The “larceny threshold” is the dividing line between misdemeanor and felony theft. “Virginia’s threshold for felony larceny was set in 1980 at $200” and is the lowest in the country. What this means in practice is that Virginia prosecutors have more power to make felons out of minor property offenders than prosecutors in any other state; for the theft of one outdated cell phone, for example, a couple of sweaters from a department store, or a well-used bicycle left unlocked on a rack. As with discovery reform, bills to raise the threshold have passed year after year, only to be killed in the Virginia General Assembly.
- “It was 1980. John Dalton was Governor, a gallon of gasoline cost 86 cents, iPhones were science fiction, and Virginians were lining up to see The Empire Strikes Back on the big screen. It was also the last time that Virginia updated its felony larceny threshold – the amount that determines whether a person is charged with a felony or misdemeanor for larceny. In 1980, Virginia raised the threshold from $100 to $200. Today, nine Governors later, a gallon of gas costs $2.11, iPhones are everywhere (and cost over $600), and Virginians are anxiously awaiting the release of Star Wars 7. Yet, the felony larceny threshold remains stuck in 1980. It’s time for Virginia to take the term “felony” seriously and raise the dollar threshold to an appropriate level. . . At $200, Virginia’s threshold is the lowest in the country. Adjusting the threshold to $500 is actually lower than the current $200 threshold when adjusted for inflation, which would be approximately $573 today. Thirty states have set their felony larceny threshold at $1000 or more, including Georgia, South Carolina, Texas, Arkansas, Kansas, Mississippi, and North Carolina, and forty-six states have set their threshold at $500 or more. It’s past time for Virginia to join its neighbors."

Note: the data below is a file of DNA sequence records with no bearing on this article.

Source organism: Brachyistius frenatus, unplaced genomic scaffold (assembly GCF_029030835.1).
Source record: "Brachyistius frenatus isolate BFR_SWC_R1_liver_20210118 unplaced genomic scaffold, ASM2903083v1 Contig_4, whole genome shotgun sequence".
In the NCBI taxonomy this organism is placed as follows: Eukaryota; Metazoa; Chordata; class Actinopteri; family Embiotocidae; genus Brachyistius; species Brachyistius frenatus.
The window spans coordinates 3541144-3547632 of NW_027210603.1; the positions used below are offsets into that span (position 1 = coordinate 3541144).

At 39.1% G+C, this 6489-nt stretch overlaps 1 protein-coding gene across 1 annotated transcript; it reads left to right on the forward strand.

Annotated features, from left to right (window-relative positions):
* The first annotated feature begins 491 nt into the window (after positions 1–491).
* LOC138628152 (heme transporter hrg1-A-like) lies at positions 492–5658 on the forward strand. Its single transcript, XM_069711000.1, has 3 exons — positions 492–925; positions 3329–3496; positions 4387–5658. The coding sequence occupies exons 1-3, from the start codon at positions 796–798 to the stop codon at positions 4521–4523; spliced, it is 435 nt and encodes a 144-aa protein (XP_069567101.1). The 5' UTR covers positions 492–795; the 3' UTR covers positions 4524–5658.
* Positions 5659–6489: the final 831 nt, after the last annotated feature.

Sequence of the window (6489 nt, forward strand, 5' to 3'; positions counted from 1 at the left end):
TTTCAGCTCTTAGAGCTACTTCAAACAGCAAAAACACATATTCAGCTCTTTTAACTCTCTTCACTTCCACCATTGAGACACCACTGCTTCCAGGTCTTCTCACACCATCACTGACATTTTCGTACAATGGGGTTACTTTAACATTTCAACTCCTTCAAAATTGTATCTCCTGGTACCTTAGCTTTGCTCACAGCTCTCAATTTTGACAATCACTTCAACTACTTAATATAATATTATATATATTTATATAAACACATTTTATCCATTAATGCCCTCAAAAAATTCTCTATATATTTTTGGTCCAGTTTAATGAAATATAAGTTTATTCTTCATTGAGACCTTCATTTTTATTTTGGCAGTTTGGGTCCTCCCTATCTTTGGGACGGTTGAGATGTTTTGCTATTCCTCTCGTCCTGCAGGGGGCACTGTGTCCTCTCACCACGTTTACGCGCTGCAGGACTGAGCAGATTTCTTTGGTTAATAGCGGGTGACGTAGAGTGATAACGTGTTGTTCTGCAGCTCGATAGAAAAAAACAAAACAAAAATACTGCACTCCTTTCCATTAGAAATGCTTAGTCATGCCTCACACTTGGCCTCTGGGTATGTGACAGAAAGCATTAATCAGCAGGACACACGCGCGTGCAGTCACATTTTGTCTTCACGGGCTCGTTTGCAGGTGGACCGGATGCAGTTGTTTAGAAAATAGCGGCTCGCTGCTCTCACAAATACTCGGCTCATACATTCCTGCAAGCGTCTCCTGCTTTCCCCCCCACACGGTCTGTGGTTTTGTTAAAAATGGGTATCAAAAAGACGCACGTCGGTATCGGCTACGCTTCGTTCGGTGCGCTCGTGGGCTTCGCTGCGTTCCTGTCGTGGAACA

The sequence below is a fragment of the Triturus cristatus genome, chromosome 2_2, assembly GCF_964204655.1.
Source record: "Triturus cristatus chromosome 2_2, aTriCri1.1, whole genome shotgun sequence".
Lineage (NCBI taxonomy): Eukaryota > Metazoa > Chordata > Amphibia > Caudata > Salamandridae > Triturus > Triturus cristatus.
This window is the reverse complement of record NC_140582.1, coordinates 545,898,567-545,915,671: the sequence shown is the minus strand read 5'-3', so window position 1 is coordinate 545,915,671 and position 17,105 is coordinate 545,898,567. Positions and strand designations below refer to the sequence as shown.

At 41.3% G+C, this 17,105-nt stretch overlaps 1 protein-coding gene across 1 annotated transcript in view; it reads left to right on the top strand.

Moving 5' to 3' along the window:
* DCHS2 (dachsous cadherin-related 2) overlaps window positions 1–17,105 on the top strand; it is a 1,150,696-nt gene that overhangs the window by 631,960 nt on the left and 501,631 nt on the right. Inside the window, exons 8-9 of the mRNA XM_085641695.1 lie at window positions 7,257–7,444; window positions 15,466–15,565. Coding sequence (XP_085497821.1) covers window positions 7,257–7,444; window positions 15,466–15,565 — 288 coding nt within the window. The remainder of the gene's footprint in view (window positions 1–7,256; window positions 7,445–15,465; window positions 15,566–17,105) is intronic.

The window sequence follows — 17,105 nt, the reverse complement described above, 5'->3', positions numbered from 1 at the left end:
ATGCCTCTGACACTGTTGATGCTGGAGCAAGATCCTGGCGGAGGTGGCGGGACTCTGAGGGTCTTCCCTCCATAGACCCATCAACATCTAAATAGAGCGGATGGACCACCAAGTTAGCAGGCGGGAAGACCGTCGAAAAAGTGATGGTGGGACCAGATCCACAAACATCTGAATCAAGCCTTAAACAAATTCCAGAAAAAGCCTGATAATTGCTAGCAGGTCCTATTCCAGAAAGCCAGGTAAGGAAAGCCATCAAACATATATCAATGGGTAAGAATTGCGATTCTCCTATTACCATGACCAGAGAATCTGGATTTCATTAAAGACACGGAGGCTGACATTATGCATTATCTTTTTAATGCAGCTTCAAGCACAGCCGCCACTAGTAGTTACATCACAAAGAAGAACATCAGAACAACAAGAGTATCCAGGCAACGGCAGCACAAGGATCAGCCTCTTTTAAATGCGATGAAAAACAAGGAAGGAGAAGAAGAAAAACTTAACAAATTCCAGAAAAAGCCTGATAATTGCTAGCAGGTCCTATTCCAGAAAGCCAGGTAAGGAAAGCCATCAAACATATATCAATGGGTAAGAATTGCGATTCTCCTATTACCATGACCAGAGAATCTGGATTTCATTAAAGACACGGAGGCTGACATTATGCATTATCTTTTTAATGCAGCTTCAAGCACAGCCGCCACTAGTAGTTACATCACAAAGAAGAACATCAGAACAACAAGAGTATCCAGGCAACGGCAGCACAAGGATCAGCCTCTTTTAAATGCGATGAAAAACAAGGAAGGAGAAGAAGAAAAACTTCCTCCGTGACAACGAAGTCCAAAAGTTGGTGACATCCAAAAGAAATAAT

- “Every state classifies crimes of theft as either misdemeanors or felonies based on the monetary value of what was stolen – known as the felony threshold. A misdemeanor offense is usually punishable by a maximum of one year in a local jail, and sometimes by only a fine and/or community supervision. However, a felony offense is punishable by one or more years in a state prison. A felony conviction can create life-long barriers to employment, education, housing and other opportunities. . . Felony threshold amounts vary greatly from state to state. Wisconsin has the highest felony threshold in the nation, at $2,500. Thirty states have thresholds of $1,000 to $2,000, and another 15 states have thresholds of $500 to $950. Virginia and New Jersey have the lowest felony threshold amount in the nation - $200"
- "Pursuant to the Code of Virginia, § 18.2-95, grand larceny is a felony and the threshold amount is set at $200 or more. Grand larceny in Virginia is punishable by confinement in a state correctional facility for one year to twenty years. Section 18.2-95 also gives the jury or court trying the case the discretion to set the sentence at confinement in jail for a period not exceeding twelve months or a fine of not more than $2,500, or both; however, it remains a felony conviction with all of the civil ramifications intact."
- "Many of the states with higher felony thresholds enacted statutes over time to raise the dollar amount of their threshold to compensate for inflation’s gradual reduction in the value of a dollar. Since 2009, at least 14 states have increased their felony thresholds. For example, in 2011 Nevada raised its threshold from $250 to $650. In 2012, South Carolina raised its threshold from $1,000 to $2,000. Arkansas, Maryland, Ohio, Oregon and the District of Columbia, which previously had thresholds ranging from $200 to $750, have raised their thresholds to $1,000."
- "Virginia’s felony threshold was last changed 35 years ago in 1980, when it was raised from $100 (established in 1966) to $200. The Bureau of Labor Statistics Consumer Price Index Inflation calculations show that $200 in 1980 is the equivalent of $579 in 2015."